A general strike by opposition labor unions shut down heavy industry and much of urban transport here today but won only partial overall support in a protest against President Raul Alfonsin's economic policies.
The 24-hour stoppage, the first called by Argentina's powerful unions in the nine months of Alfonsin's government, appeared to divide much of the country along political, class and regional lines. Most large factories around Buenos Aires and other large cities were closed down and train, mail and port service halted.
Banks, schools, shops and air service operated normally or with only partial disruptions, however, and officials here said some predominantly rural interior provinces virtually ignored the strike call.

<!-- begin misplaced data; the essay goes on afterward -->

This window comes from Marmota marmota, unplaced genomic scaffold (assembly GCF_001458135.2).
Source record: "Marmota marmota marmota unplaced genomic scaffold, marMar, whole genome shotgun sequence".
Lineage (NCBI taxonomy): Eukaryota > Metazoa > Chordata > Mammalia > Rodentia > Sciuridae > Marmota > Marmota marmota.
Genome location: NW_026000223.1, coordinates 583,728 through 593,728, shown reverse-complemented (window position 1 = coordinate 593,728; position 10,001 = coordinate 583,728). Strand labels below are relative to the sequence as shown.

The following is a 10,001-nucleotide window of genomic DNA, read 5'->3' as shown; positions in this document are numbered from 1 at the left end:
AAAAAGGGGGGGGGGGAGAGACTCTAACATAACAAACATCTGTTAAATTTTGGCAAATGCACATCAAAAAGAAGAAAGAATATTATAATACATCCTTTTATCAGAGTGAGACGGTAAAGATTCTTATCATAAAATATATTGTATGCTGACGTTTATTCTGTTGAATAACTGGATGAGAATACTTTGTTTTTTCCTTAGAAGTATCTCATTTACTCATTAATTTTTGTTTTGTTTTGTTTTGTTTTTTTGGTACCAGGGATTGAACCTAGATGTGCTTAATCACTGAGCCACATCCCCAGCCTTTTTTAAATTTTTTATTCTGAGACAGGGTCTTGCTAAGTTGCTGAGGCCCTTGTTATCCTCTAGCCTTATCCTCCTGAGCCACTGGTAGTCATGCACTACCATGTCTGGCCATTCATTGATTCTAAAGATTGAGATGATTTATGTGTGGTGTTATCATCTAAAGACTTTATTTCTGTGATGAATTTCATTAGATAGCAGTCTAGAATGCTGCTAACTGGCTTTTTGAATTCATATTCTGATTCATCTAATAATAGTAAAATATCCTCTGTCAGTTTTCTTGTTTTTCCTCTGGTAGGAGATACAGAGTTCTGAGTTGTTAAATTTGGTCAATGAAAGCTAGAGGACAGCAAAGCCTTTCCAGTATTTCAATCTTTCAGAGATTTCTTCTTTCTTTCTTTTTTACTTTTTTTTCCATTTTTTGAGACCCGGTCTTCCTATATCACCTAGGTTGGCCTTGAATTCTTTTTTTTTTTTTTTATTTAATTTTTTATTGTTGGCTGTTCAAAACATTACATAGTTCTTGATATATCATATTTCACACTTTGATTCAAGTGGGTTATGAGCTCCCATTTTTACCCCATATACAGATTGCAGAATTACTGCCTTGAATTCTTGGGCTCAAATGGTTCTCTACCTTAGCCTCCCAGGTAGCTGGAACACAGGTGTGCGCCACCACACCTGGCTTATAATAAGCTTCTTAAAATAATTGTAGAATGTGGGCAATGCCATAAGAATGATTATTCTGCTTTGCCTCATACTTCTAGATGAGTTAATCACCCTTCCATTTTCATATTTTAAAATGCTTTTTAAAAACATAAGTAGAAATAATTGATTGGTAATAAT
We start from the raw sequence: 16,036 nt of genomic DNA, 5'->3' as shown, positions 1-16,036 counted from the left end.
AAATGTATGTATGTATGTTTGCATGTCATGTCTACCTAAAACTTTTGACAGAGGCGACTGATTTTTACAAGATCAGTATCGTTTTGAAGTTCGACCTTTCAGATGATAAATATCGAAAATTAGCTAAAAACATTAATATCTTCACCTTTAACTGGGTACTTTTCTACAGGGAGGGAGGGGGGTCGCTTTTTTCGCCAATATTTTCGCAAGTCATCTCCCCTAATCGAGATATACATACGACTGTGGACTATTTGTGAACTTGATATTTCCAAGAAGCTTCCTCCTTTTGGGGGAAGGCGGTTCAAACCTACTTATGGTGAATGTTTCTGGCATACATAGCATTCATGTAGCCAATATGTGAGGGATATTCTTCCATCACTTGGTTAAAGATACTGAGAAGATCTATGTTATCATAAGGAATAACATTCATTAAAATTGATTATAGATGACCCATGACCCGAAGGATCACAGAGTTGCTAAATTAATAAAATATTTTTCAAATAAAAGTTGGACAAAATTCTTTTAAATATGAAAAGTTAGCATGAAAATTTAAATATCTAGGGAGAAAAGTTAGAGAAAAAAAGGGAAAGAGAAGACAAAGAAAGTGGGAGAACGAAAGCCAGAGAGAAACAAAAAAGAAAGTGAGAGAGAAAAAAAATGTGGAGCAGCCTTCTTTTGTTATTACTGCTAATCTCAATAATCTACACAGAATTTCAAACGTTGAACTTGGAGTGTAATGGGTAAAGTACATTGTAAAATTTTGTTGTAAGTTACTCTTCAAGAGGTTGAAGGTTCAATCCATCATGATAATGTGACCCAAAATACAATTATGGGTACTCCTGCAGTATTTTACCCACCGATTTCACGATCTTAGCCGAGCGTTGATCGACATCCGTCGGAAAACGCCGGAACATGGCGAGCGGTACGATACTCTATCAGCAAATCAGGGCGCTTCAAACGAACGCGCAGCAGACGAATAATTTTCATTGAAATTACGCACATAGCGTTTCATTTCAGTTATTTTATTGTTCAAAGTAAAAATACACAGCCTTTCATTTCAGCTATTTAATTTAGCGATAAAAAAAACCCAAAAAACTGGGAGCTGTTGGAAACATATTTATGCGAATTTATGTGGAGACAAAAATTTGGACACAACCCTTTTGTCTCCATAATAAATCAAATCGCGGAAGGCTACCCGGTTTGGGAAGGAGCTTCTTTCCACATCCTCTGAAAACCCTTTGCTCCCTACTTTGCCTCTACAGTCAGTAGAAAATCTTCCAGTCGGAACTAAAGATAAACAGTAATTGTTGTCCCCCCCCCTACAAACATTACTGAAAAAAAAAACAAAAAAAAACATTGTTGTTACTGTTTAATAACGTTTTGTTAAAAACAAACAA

Scattered minor incidents of violence were reported in the province of Buenos Aires and in the northwestern city of Tucuman, where unidentified groups stoned and fired shots at several buses. One person was reported injured in Tucuman.
Leaders of the Peronist General Confederation of Labor, which called the strike last week, pronounced it a success.
Government officials, who charged that the strike was an "aggression" motivated by partisan politics rather than real economic conditions, said it had produced few results. German Lopez, the general secretary of the presidency, said the government would respond with a tougher approach to the unions and their political leadership.
Alfonsin, who for the last several months has attempted to negotiate union, business and political party support for consensus economic policies, made no public comment on the strike. Instead, he allowed the sharp attacks on the unions by Lopez and other officials to be moderated by other ministers, who suggested that conciliation with labor would still be possible in the coming weeks.